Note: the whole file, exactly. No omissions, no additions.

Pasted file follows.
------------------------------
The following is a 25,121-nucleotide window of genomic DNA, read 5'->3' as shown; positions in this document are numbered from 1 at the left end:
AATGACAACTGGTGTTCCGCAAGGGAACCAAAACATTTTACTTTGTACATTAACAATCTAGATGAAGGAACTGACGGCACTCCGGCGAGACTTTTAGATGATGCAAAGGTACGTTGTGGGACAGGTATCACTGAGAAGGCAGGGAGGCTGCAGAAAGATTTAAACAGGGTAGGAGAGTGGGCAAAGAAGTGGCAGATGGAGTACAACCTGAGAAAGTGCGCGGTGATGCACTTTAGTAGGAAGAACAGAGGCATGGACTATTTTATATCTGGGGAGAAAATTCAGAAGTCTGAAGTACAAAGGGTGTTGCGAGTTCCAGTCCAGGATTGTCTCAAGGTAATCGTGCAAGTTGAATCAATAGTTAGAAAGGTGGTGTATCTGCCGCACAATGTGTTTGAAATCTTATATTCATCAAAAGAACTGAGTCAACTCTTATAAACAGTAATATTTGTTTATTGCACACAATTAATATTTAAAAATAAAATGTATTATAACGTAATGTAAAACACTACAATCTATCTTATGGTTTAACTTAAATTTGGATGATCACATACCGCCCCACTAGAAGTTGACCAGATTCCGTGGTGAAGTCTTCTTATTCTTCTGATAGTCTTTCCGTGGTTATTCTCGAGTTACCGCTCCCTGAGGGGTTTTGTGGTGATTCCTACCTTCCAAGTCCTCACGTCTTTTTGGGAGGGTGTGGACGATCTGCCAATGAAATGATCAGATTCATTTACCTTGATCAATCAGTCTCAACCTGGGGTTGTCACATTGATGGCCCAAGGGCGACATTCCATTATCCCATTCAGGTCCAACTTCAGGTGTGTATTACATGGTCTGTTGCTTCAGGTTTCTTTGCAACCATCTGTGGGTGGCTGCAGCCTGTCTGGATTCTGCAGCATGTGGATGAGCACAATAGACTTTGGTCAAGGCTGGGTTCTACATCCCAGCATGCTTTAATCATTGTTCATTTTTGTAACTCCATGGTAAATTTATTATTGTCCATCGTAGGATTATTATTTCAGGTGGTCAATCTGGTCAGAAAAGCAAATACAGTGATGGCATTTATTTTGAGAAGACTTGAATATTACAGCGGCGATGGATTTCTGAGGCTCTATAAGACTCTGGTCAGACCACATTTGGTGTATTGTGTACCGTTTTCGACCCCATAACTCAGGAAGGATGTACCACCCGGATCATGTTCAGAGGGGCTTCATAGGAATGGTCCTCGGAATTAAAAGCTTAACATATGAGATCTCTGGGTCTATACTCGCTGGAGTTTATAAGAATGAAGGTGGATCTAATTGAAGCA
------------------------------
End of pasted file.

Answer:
The following is a 25,121-nucleotide window of genomic DNA, read 5'->3' as shown; positions in this document are numbered from 1 at the left end:
AATGACAACTGGTGTTCCGCAAGGGAACCAAAACATTTTACTTTGTACATTAACAATCTAGATGAAGGAACTGACGGCACTCCGGCGAGACTTTTAGATGATGCAAAGGTACGTTGTGGGACAGGTATCACTGAGAAGGCAGGGAGGCTGCAGAAAGATTTAAACAGGGTAGGAGAGTGGGCAAAGAAGTGGCAGATGGAGTACAACCTGAGAAAGTGCGCGGTGATGCACTTTAGTAGGAAGAACAGAGGCATGGACTATTTTATATCTGGGGAGAAAATTCAGAAGTCTGAAGTACAAAGGGTGTTGCGAGTTCCAGTCCAGGATTGTCTCAAGGTAATCGTGCAAGTTGAATCAATAGTTAGAAAGGTGGTGTATCTGCCGCACAATGTGTTTGAAATCTTATATTCATCAAAAGAACTGAGTCAACTCTTATAAACAGTAATATTTGTTTATTGCACACAATTAATATTTAAAAATAAAATGTATTATAACGTAATGTAAAACACTACAATCTATCTTATGGTTTAACTTAAATTTGGATGATCACATACCGCCCCACTAGAAGTTGACCAGATTCCGTGGTGAAGTCTTCTTATTCTTCTGATAGTCTTTCCGTGGTTATTCTCGAGTTACCGCTCCCTGAGGGGTTTTGTGGTGATTCCTACCTTCCAAGTCCTCACGTCTTTTTGGGAGGGTGTGGACGATCTGCCAATGAAATGATCAGATTCATTTACCTTGATCAATCAGTCTCAACCTGGGGTTGTCACATTGATGGCCCAAGGGCGACATTCCATTATCCCATTCAGGTCCAACTTCAGGTGTGTATTACATGGTCTGTTGCTTCAGGTTTCTTTGCAACCATCTGTGGGTGGCTGCAGCCTGTCTGGATTCTGCAGCATGTGGATGAGCACAATAGACTTTGGTCAAGGCTGGGTTCTACATCCCAGCATGCTTTAATCATTGTTCATTTTTGTAACTCCATGGTAAATTTATTATTGTCCATCGTAGGATTATTATTTCAGGTGGTCAATCTGGTCAGAAAAGCAAATACAGTGATGGCATTTATTTTGAGAAGACTTGAATATTACAGCGGCGATGGATTTCTGAGGCTCTATAAGACTCTGGTCAGACCACATTTGGTGTATTGTGTACCGTTTTCGACCCCATAACTCAGGAAGGATGTACCACCCGGATCATGTTCAGAGGGGCTTCATAGGAATGGTCCTCGGAATTAAAAGCTTAACATATGAGATCTCTGGGTCTATACTCGCTGGAGTTTATAAGAATGAAGGTGGATCTAATTGAAGCA